After every recession since Second World War, housing has led the economic recovery, until now. The renewed vitality in the comparatively small market for luxury homes is not enough to power a full-blown recovery. This bifurcation in the market is yet another reason Michelle Meyer, the chief economist at Bank of America Merrill Lynch, says her housing outlook is “increasingly downbeat.”

The phenomenon is not limited to real estate. You can see the same split in other gauges of the economy. Sales at Saks versus Walmart. Pay on Wall Street versus Main Street. Corporate profits versus family balance sheets.

The divide is also making credit a perk of the rich. Mortgage rates are the lowest in decades, but what good are cheap rates if you can’t get a mortgage? The banks aren’t granting credit to anyone “who even has a smudge on their application,” says Jonathan Miller, founder of real estate consulting firm Miller Samuel. Applications for new mortgages are at 10-year lows.

Across the country, prices on high-end homes fell after the subprime crash in the fall of 2008. The price on the $25 million mansion became $20 million, then $15 million. Such “bargains” are pushing more luxury buyers to commit to more deals.

There are other factors, too. In Detroit, a recovering auto industry is helping propel high-end sales. All those car executives who have helped turn around the American auto industry used to rent. Now they are using their performance bonuses to buy homes.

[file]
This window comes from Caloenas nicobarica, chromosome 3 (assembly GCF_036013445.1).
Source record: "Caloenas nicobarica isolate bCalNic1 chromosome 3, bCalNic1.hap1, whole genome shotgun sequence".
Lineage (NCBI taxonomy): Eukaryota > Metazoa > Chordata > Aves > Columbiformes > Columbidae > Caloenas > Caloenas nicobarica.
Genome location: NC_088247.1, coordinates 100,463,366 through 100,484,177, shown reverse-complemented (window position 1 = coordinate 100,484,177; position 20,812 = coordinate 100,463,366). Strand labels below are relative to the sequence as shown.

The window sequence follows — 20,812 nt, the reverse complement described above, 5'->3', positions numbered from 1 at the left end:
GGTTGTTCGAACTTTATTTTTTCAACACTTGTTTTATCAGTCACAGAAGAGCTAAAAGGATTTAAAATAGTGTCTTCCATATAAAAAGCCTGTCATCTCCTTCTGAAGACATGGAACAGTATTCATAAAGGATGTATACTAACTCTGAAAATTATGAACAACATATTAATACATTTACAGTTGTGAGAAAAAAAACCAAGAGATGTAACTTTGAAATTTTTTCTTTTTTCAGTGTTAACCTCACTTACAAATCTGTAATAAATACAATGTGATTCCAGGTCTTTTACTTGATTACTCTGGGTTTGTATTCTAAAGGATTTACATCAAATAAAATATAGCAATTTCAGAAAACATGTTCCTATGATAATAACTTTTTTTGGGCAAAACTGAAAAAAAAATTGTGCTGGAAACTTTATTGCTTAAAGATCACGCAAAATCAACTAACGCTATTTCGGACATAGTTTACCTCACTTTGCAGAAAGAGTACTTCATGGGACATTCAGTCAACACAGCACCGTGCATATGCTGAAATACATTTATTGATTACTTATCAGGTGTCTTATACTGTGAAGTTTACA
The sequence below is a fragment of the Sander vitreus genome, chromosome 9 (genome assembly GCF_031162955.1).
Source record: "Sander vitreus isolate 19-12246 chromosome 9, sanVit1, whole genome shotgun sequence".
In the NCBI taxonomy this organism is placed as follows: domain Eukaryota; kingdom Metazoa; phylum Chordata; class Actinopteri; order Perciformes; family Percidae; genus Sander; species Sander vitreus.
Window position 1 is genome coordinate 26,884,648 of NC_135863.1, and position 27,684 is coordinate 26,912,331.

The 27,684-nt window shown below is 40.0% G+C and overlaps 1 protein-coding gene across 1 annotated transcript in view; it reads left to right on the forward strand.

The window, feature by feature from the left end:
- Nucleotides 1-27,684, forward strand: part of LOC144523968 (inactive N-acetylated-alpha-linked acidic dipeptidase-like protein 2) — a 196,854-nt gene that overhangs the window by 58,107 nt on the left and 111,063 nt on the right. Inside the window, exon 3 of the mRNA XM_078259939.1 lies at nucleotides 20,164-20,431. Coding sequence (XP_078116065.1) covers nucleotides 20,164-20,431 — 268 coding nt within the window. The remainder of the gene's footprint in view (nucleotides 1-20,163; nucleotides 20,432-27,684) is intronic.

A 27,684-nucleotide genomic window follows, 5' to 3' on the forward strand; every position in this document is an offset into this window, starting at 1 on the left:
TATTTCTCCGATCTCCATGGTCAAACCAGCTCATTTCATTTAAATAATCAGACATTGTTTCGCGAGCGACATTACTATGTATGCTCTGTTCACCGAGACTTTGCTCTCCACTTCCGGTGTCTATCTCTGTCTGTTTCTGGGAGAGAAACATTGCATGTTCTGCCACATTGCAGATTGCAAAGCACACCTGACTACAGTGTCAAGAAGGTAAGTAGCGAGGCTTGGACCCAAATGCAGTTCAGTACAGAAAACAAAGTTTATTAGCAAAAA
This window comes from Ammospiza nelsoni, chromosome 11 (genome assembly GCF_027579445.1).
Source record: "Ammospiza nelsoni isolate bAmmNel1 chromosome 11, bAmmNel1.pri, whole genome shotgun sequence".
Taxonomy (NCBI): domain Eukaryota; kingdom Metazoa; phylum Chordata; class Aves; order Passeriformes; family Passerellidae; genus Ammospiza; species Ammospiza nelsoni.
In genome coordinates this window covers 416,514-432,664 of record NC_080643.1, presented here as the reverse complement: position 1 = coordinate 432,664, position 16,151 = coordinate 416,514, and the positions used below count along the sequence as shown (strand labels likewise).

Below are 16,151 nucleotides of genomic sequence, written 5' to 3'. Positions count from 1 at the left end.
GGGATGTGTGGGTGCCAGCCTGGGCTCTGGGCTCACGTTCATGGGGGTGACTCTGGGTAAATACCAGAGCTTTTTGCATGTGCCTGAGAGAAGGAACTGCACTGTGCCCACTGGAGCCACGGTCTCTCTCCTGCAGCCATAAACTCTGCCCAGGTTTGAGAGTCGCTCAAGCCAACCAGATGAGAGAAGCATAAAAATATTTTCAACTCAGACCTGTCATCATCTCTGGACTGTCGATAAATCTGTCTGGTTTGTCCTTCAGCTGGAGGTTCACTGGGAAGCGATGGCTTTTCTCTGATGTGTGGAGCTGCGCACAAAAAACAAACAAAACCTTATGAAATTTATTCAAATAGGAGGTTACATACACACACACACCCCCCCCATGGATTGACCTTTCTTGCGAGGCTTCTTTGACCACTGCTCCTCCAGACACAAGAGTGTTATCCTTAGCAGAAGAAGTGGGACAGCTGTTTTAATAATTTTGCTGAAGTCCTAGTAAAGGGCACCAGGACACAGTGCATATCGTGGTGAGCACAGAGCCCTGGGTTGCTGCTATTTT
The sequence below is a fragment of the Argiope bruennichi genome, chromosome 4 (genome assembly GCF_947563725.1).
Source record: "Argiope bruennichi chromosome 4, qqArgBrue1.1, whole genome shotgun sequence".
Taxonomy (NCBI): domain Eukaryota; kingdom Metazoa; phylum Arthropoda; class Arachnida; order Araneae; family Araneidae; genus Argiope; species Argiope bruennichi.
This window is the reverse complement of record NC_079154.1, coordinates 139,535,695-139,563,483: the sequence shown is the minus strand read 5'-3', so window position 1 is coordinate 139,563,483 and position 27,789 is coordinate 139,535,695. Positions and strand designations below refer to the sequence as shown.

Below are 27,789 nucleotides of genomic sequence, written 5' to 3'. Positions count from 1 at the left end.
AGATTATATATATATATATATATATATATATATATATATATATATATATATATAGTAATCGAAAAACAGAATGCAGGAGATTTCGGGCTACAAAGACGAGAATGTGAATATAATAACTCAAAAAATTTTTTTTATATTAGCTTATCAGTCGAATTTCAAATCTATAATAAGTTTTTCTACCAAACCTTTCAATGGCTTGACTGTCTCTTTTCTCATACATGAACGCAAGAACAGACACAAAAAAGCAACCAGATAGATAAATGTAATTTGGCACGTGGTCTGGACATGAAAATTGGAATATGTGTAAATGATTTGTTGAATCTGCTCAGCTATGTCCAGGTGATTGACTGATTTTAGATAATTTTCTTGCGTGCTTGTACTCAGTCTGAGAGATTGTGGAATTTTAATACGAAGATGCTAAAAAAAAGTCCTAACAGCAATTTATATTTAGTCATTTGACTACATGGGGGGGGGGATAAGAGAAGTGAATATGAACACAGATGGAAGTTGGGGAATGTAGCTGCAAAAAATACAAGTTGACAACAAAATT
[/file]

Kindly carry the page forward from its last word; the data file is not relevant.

Wall Street’s recovery has brought back the market for mansions in the Hamptons, on Long Island, where the number of closings has returned to the 2007 level, and for luxury co-ops in New York City. Because of social-network riches in Silicon Valley, twice as many homes have sold for $5 million or more this year as last.

But in the other housing market, an apartment tower built in 2007 in San Jose, Calif., recently converted to all-rental. The building had not sold a single unit. In Miami, a city that exemplifies the foreclosure epidemic, idled cranes dot the skyline. Unemployment shot up again this summer from 12 per cent to 14 per cent, a level not seen since the energy crisis in 1973. There are so many two-bedroom condos in gated communities with golf courses, private pools and rustic jogging paths that you can pick one up for $25,000, 66 per cent off the price five years ago. But luxury condos priced at $1 million or more are selling as rapidly as they did during the boom.

“In the 20 years that I have been in South Florida real estate, I have never seen a greater divide between those who have and those who have not,” says Peter Zalewski, founder of the real estate firm Condo Vultures.

One big factor in the divide is foreign cash, at least in the world of property. For international buyers, U.S. real estate is the new undervalued asset, and they are big buyers of luxury properties. International clients bought $82 billion worth of U.S. residential real estate last year, up from $66 billion in 2009. In states like Florida, international buyers account for a third of purchases, up from 10 per cent in 2007.

Home Affordability Reaches Generational High, by International Business Times